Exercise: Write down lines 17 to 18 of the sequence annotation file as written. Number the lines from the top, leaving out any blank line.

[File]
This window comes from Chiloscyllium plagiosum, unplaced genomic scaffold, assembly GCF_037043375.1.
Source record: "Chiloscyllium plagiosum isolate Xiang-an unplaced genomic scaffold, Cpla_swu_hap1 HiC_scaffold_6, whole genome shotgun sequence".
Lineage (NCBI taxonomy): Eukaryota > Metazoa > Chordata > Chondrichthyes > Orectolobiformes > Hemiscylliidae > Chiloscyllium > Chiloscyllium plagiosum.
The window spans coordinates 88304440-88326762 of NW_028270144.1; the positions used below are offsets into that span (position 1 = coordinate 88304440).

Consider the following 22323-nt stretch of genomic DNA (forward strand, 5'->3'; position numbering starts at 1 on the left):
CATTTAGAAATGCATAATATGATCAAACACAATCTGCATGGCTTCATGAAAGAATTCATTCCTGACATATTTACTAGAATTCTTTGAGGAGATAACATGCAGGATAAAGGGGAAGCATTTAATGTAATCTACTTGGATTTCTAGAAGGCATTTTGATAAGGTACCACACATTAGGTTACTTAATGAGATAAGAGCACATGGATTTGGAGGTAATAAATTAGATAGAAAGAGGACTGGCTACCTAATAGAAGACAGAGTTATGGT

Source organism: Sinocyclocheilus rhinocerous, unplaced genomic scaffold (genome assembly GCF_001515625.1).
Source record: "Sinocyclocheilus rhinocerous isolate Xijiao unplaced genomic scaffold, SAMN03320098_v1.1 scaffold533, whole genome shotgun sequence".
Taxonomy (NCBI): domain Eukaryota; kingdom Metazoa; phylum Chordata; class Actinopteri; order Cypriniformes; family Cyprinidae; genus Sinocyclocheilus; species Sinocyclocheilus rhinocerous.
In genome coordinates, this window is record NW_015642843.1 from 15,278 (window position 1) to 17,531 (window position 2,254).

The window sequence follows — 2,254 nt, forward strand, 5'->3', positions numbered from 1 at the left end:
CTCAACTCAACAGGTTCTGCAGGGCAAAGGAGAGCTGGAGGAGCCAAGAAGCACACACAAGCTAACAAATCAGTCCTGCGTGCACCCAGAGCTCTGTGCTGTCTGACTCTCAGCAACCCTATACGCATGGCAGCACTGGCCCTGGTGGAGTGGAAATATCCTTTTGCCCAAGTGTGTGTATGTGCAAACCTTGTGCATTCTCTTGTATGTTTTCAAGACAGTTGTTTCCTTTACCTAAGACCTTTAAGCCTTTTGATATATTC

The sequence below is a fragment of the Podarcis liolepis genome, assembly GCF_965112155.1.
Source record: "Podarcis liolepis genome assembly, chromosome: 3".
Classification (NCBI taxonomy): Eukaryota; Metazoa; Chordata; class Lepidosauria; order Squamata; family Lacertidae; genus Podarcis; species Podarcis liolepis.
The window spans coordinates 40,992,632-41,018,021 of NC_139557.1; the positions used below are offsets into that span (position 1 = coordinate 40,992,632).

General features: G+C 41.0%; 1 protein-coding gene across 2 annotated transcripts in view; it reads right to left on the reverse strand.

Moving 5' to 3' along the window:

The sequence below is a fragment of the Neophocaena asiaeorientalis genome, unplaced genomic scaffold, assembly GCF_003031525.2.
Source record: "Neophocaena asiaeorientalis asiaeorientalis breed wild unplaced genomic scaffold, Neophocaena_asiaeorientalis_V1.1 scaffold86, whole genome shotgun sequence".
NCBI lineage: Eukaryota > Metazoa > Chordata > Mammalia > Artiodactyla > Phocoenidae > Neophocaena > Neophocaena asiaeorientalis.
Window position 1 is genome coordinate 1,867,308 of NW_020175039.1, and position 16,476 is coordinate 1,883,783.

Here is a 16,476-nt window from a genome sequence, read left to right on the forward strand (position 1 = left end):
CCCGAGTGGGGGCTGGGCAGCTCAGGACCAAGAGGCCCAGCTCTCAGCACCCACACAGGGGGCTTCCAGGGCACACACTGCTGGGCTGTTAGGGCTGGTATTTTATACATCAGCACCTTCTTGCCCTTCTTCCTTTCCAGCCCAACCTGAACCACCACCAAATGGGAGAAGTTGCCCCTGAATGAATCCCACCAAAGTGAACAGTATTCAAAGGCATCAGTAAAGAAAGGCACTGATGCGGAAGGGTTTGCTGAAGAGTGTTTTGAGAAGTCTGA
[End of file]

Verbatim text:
General features: G+C 41.0%; 1 protein-coding gene across 2 annotated transcripts in view; it reads right to left on the reverse strand.

Moving 5' to 3' along the window: